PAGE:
[dehai-news] Globalresearch.ca: The Nightmare in Somalia - Another US Sponsored Catastrophe

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From: Berhane Habtemariam (Berhane.Habtemariam@gmx.de)
Date: Tue Feb 17 2009 - 05:23:44 EST

The Nightmare in Somalia - Another US Sponsored Catastrophe


by Len Wengraf


February 17, 2009


U.S.-BACKED Ethiopian troops withdrew from their remaining positions in
Somalia at the end of January, bringing an end to a two-year occupation
carried out in the guise of the "war on terror."

The Ethiopian Army invaded Somalia in December 2006, overthrowing the Union
of Islamic Courts (UIC) government and installing the Transitional Federal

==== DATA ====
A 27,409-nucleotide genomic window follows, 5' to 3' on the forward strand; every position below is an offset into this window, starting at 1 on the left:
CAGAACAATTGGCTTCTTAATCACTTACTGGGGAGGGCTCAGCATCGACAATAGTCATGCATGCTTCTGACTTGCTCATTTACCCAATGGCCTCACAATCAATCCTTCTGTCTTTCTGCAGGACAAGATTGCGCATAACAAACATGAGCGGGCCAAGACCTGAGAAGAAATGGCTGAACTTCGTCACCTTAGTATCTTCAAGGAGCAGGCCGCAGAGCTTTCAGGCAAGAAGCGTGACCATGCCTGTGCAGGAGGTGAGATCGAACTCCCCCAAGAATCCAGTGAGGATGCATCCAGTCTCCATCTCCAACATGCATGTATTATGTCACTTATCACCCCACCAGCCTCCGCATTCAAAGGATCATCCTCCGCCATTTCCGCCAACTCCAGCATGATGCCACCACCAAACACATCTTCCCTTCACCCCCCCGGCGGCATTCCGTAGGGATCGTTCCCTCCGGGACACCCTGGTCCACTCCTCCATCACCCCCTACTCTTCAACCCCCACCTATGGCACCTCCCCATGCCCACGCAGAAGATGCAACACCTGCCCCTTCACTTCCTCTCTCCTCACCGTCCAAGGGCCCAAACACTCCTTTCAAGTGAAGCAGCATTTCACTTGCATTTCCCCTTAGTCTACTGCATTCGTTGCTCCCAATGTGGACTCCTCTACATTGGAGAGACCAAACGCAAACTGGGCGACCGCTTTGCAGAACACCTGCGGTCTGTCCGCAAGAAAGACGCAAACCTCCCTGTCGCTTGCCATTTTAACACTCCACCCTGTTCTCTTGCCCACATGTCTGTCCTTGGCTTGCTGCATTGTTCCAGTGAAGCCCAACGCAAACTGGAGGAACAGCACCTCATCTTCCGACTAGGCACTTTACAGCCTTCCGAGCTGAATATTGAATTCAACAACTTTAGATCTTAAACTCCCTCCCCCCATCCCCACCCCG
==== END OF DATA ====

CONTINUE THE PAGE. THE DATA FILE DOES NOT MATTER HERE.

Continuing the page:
Government (TFG). Two years later, approximately 10,000 people have lost
their lives, and 1.1 million Somalis were turned into refugees, the victims
of Ethiopian occupiers and an ongoing civil war.

>From the beginning, the TFG, though backed by the U.S., was weak,
maintaining control in only a small area of the capital of Mogadishu, and
some regions of western Somalia. Several thousand African Union
troops--including U.S.-trained Ugandan forces--ostensibly bolster the TFG,
to little effect. The U.S. also intervened directly in Somalia with sporadic
air strikes.

After the Ethiopian invasion, sections of the UIC and other opposition
forces regrouped in the Alliance for the Re-Liberation of Somalia (ARS),
with others coalescing around the fundamentalist al-Shabab group and other
armed factions.

Ethiopian troops withdrew after a unity agreement between the TFG and the
ARS, now the major opposition faction. Sheik Sharif Ahmed, the ARS leader
and head of the UIC government in 2006, was elected president of the TFG on